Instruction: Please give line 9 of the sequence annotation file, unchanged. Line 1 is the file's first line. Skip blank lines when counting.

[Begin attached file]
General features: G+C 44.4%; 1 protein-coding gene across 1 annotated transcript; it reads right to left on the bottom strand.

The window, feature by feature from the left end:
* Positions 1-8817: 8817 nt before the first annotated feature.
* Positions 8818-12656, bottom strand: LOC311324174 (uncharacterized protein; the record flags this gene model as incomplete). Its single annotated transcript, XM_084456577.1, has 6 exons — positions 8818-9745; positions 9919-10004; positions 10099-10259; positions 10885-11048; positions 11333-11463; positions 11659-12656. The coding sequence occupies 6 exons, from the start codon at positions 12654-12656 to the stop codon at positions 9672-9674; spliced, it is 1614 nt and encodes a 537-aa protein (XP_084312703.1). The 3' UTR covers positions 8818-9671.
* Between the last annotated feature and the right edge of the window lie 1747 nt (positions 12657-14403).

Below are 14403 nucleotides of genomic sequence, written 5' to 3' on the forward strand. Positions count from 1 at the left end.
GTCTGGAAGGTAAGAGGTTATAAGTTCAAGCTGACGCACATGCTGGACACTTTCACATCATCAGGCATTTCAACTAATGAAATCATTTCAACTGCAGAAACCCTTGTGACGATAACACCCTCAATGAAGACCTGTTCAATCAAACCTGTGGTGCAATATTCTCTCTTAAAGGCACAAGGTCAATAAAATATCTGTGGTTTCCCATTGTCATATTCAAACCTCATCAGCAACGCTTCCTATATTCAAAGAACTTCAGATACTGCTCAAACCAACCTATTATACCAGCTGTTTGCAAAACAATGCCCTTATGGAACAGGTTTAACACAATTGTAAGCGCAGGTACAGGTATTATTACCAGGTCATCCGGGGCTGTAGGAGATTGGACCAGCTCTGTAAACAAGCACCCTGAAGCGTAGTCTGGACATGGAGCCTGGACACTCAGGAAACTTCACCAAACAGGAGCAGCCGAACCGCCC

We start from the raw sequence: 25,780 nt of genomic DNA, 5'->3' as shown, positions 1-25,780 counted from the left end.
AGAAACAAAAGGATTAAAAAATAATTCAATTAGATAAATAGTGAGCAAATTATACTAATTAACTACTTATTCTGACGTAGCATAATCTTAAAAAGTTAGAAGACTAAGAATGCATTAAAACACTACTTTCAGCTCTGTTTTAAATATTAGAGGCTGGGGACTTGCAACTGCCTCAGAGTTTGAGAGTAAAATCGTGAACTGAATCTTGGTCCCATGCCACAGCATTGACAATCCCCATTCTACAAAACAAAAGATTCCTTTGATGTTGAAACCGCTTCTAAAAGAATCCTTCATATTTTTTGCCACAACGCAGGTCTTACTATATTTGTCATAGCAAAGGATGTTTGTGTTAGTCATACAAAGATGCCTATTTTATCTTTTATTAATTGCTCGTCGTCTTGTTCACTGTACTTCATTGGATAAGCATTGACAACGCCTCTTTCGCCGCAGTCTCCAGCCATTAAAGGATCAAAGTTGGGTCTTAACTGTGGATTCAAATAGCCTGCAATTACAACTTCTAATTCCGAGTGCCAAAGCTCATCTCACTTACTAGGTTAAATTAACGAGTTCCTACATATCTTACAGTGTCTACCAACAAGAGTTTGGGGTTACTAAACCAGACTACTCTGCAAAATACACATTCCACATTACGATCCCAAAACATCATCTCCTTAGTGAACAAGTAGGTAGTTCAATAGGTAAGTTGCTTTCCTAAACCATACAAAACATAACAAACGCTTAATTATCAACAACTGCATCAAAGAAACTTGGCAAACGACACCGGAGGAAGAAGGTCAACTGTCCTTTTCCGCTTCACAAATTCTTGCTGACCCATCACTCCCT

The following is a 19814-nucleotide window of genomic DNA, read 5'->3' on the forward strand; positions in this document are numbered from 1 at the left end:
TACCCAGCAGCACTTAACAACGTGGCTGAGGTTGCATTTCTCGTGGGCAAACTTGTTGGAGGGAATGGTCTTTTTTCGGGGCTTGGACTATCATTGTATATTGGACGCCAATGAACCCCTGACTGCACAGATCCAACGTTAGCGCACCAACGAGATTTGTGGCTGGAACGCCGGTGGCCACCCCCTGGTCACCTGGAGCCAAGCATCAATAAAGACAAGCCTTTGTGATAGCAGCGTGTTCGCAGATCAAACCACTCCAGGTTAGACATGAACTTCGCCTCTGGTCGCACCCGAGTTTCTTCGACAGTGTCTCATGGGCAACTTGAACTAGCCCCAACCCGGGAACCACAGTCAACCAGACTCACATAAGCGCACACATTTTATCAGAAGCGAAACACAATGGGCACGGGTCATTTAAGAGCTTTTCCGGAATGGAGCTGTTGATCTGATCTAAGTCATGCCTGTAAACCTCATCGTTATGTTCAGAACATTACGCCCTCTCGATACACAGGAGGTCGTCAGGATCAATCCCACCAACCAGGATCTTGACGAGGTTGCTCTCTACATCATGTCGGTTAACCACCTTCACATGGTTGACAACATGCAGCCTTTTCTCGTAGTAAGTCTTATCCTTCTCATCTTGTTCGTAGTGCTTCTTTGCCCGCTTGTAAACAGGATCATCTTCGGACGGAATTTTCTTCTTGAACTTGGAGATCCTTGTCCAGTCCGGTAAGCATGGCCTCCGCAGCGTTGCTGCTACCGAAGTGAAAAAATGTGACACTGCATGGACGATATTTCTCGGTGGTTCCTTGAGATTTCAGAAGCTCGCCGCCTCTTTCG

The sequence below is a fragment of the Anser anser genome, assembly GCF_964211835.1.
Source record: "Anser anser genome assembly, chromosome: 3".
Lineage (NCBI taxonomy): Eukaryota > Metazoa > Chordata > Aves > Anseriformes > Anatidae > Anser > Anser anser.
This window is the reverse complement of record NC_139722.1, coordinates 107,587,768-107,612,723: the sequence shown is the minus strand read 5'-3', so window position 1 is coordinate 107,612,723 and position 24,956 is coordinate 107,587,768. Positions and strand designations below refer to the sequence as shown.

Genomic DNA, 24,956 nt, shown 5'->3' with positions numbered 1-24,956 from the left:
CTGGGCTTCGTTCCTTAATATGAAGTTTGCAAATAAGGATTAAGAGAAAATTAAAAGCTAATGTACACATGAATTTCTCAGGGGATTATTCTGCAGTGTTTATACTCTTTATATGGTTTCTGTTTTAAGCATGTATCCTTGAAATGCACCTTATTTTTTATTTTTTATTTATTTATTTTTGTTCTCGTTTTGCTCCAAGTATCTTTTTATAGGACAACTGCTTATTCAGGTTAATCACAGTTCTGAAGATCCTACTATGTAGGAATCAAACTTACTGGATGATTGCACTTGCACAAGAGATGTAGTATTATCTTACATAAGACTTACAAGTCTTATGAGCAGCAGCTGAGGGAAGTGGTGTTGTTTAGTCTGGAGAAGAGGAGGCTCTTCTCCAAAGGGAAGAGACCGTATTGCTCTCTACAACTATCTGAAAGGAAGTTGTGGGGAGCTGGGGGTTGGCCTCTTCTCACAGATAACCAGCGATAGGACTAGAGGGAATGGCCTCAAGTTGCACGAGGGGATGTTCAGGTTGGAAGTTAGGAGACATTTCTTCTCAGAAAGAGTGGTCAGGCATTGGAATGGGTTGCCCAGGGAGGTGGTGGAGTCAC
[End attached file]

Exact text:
AGAAACAAAAGGATTAAAAAATAATTCAATTAGATAAATAGTGAGCAAATTATACTAATTAACTACTTATTCTGACGTAGCATAATCTTAAAAAGTTAGAAGACTAAGAATGCATTAAAACACTACTTTCAGCTCTGTTTTAAATATTAGAGGCTGGGGACTTGCAACTGCCTCAGAGTTTGAGAGTAAAATCGTGAACTGAATCTTGGTCCCATGCCACAGCATTGACAATCCCCATTCTACAAAACAAAAGATTCCTTTGATGTTGAAACCGCTTCTAAAAGAATCCTTCATATTTTTTGCCACAACGCAGGTCTTACTATATTTGTCATAGCAAAGGATGTTTGTGTTAGTCATACAAAGATGCCTATTTTATCTTTTATTAATTGCTCGTCGTCTTGTTCACTGTACTTCATTGGATAAGCATTGACAACGCCTCTTTCGCCGCAGTCTCCAGCCATTAAAGGATCAAAGTTGGGTCTTAACTGTGGATTCAAATAGCCTGCAATTACAACTTCTAATTCCGAGTGCCAAAGCTCATCTCACTTACTAGGTTAAATTAACGAGTTCCTACATATCTTACAGTGTCTACCAACAAGAGTTTGGGGTTACTAAACCAGACTACTCTGCAAAATACACATTCCACATTACGATCCCAAAACATCATCTCCTTAGTGAACAAGTAGGTAGTTCAATAGGTAAGTTGCTTTCCTAAACCATACAAAACATAACAAACGCTTAATTATCAACAACTGCATCAAAGAAACTTGGCAAACGACACCGGAGGAAGAAGGTCAACTGTCCTTTTCCGCTTCACAAATTCTTGCTGACCCATCACTCCCT